'Today, the time between basic discoveries in the laboratory and their application in the everyday world has never been so short. It is a secret to nobody that the world economy is directly and strongly influenced by technologies which have been developed only very recently in research laboratories. And the large increase in human life expectancy, which has almost doubled over the last century, is the direct result of this scientific revolution. All this happened in the past century; in the present century, I believe knowledge will become an industry; research a commodity, and education a must.
'Big challenges are waiting for us in each of the different scientific fields in which Weizmann is involved: Physics is today reinventing itself and is on the verge of new breakthroughs in quantum technology, in the understanding of the universe, and on the unification of the force of nature. Chemistry is going through a transformation with the development of the most sophisticated analytical tools ever created, allowing the scientists in this field to probe with incredible detail into the structure of nature, from synthetic materials to the most complex bio-molecules. Mathematics, the field which is so opaque to many, is already forging new avenues into our life by influencing the way biologists understand living organisms. The life sciences themselves are right now undergoing a revolution. And this revolution will change completely the way diseases will be treated, and drugs will be designed. It is the century where speed of light and speed of life will be equivalent.
'However, the privilege to be the President of the Weizmann Institute does not come without a commitment. And my commitment is to bring this Institute to an even better and stronger position than it has held in the past. It is my commitment to ensure that it remains forever young, so that it can renew itself forever. It is my commitment to promote and support the best ideas of our scientists so that they, in their laboratories, can create a better world.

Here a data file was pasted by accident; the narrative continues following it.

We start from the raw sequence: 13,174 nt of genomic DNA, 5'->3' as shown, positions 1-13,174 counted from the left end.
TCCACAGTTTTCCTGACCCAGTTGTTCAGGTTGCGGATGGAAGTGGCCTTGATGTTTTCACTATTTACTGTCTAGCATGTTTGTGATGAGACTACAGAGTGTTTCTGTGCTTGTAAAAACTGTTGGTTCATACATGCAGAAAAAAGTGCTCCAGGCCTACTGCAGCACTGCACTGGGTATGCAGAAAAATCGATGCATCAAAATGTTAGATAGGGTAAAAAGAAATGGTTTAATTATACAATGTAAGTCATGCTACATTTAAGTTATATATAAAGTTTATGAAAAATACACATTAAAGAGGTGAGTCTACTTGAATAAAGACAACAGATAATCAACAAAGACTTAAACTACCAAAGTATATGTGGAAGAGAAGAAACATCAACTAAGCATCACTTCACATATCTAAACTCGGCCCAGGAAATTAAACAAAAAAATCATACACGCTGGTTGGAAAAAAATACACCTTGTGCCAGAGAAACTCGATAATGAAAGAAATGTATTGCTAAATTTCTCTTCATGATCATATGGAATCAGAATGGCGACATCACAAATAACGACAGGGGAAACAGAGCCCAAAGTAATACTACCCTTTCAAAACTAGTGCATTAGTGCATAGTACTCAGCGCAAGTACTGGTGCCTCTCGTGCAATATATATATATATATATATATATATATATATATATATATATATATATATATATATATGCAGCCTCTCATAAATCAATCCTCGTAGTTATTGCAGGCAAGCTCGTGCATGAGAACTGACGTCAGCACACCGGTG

'In the education arena, we need to restructure our educational activities, and create new ventures which will increase the awareness of the general public to the great scientific challenges facing our society, and use this as a tool to create a community which understands what science is all about, is not afraid of new developments, and is able to use knowledge for the purpose of a better life. We must face irrationality directly, and we can do this by educating a wider portion of society. An education into the scientific basics that shape our lives so fundamentally gives citizens vital tools for rational decision-making in their daily lives, be it in medicine and health, in marketing and advertising, in economics and investments, in technology and gadgets, in environmental issues, in fact – in every field of life. Weizmann has a role to play, and it will raise the flag.'
Photos and the full text of the speech may be obtained from the Publications and Media Relations Department of the Weizmann Institute of Science: 08-934-3856
The Weizmann Institute of Science in Rehovot, Israel, is one of the world's top-ranking multidisciplinary research institutions. Noted for its wide-ranging exploration of the natural and exact sciences, the Institute is home to 2,500 scientists, students, technicians and supporting staff. Institute research efforts include the search for new ways of fighting disease and hunger, examining leading questions in mathematics and computer science, probing the physics of matter and the universe, creating novel materials and developing new strategies for protecting the environment.
Weizmann Institute news releases are posted on the World Wide Web at http://wis-wander.weizmann.ac.il, and are also available at http://www.eurekalert.org.